The G-20 meetings this month, first in Busan, South Korea for finance ministers, and later this month in Toronto for heads of government, mark the moment when the major players in the world economy shift gear from budgetary stimulus to retrenchment. Not everyone is in agreement about this.
Before the Busan meeting, United States Secretary Tim Geithner warned against “a generalized, undifferentiated move to pull forward consolidation plans,” and emphasized the need to “proceed in step with the strengthening of the private-sector recovery.” But the other finance ministers did not echo Geithner’s warnings. Instead, they emphasized the “importance of sustainable public finances” and the need for “measures to deliver fiscal sustainability.” Gone is the stress on cautious, gradually phased-in exit strategies; the search for a rebalancing was almost unnoticeable in the meeting’s communiqué.
This change affects Europe first and foremost. Shortly before the Busan meeting, the countries of southern Europe announced major consolidation efforts in the hope of soothing debt markets. Soon after this, British Prime Minister David Cameron announced “years of pain ahead,” German Chancellor Angela Merkel outlined a $100bnretrenchment plan, and French Prime Minister François Fillon a similar $80bn plan. .
The advanced countries face a dismal budgetary situation, with deficits averaging of 9% of GDP in 2009 and the prospect of public-debt ratios rising from roughly 70% of GDP prior to the crisis to more than 100% of GDP in 2015. According to IMF calculations, to reach a 60% debt ratio in 2030 would require a budgetary adjustment of almost nine percentage points of GDP on average between 2010 and 2020. While some countries in the past undertook adjustments of similar magnitude, a generalized consolidation of this sort is without precedent I.
How painful will the adjustment be? In the past, some countries have enjoyed tearless consolidation, because the launch of a retrenchment program was accompanied by a drop in long-term interest rates, a decline in private savings, or a surge in exports thanks to exchange-rate depreciation (or all of these at the same time). But conditions today are characterized by low interest rates and high private debt, so none of these are likely to help, except possibly for exchange-rate effects. Indeed, depreciation has already started for Europe, and many observers consider the euro’s fall, from 1.5 dollars in late 2009 to 1.2 dollars in recent days, sufficient to offset in the short term the retrenchment’s negative impact on growth.
But this can work only as long as the US does not follow suit and continues to serve as consumer of last resort. This may not happen. Even if the US further postpones retrenchment, the US Congress is unlikely to tolerate an appreciation of the US dollar that makes European exporters more competitive and shifts the burden of sustaining the recovery onto US consumers.
More importantly, increasingly nervous bond markets will at some point start questioning the sustainability of US public finances. The US fiscal position is no better than that of major European countries like Germany, France, or the United Kingdom; in fact, it is worse. It is only because the EU is fragmented, so markets started off by questioning the solvency of the weakest countries within it, and because Europe does not benefit from a safe-haven effect that it was the first to suffer the pressure.
Fortunately, the public-finance situation is entirely different in the developing world, which in some cases has been hit by capital-flow reversals stemming from the collapse of world trade, but does not face an internal adjustment challenge. While domestic credit booms may be a threat in the future, emerging-market banks have mostly remained immune from the fallout of the financial crisis. As a result, domestic non-financial sectors do not face the prospect of deleveraging.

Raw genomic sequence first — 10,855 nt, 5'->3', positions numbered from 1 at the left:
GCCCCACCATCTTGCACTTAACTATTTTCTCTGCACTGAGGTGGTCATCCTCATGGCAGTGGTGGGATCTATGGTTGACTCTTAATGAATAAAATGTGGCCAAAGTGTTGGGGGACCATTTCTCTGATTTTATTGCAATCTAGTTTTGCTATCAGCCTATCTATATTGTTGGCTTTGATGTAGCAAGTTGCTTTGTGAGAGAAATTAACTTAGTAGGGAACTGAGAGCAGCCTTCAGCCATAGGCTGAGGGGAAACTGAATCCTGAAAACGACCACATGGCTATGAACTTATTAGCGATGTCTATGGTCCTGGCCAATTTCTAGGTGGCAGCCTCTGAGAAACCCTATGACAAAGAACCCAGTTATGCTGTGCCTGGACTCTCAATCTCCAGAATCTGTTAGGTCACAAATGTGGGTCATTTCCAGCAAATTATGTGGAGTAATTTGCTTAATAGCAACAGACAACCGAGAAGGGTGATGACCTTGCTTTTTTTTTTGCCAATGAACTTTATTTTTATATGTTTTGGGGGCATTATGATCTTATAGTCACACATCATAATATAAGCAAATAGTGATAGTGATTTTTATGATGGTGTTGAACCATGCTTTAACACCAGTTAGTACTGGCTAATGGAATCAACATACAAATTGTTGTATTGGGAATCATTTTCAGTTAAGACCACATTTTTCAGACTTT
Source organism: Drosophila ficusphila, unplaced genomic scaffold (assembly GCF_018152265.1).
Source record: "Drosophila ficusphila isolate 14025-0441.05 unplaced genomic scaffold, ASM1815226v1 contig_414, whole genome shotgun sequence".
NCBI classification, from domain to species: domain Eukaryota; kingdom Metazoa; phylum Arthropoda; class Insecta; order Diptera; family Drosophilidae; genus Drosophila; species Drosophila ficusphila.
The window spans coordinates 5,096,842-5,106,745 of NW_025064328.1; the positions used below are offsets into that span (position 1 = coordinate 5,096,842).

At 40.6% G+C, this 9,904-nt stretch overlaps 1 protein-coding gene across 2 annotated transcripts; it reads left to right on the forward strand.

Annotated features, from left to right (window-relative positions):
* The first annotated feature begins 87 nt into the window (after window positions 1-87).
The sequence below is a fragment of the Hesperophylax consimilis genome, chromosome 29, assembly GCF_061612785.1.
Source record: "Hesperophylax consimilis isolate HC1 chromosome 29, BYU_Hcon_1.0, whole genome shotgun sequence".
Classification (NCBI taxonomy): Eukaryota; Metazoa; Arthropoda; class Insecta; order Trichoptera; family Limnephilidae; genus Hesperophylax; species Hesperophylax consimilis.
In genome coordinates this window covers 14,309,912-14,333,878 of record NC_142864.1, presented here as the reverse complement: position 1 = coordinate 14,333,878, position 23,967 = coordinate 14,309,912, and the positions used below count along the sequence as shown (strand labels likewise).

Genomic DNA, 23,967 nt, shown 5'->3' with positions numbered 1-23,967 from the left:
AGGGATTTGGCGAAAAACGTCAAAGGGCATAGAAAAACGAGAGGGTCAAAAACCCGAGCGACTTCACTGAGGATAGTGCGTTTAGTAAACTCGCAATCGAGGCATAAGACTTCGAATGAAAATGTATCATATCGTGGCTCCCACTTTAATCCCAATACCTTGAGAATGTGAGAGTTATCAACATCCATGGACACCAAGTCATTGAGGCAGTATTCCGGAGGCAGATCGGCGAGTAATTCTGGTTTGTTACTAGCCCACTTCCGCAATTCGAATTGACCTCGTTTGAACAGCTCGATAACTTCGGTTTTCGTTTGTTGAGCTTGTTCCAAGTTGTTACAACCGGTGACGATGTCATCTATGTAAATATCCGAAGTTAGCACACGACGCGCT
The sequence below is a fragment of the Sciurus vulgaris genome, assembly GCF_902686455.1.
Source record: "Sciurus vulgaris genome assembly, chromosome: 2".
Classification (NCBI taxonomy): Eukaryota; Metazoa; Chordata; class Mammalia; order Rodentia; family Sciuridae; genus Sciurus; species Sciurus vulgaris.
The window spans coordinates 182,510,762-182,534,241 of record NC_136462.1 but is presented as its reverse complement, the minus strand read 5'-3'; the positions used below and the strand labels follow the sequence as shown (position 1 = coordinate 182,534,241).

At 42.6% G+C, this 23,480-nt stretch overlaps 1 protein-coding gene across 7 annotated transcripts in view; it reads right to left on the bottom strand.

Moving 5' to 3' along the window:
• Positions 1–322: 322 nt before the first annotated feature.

More importantly, the fiscal challenge for these economies is of much lower magnitude than in the advanced world; in fact, it barely exists. The starting points are a 40% public debt-to-GDP ratio and an average budget deficit that, as a share of GDP, is four percentage points lower than in the advanced world. Against the background of much faster potential growth, only a minor effort is needed to keep the debt ratio around the 40% level.
So, what if Europe and the US both enter a phase of prolonged budgetary adjustment while the emerging world stays on course? What if the divergence between the North and South within the G-20 widens further?
Four consequences are likely.
First, there will be a significant drag on world growth. Whatever the emerging world does to sustain domestic demand and reorient exports from advanced countries to other emerging countries, the European and US elephants (not to mention Japan) are just too big for their illness to have no effect on world growth.
Second, the growth differential between emerging and advanced countries will widen, which will in turn intensify flows of capital and skilled labor towards the developing world.
Third, the advanced countries will need monetary support, which implies low policy rates for years to come, while the monetary needs in the emerging and developing countries will be radically different. This will inevitably make fixed exchange-rate links crack under pressure as the same monetary policy cannot possibly be appropriate for both regions.
Finally, instead of managing common challenges, as in 2009, the G-20 members will need to manage their divergence. This will be a major test of resilience for an institution that demonstrated effectiveness in the crisis but still has to pass the test posed by this new phase in the global economy.
The Toronto summit will provide a first opportunity to assess the G-20’s ability to adapt to new conditions.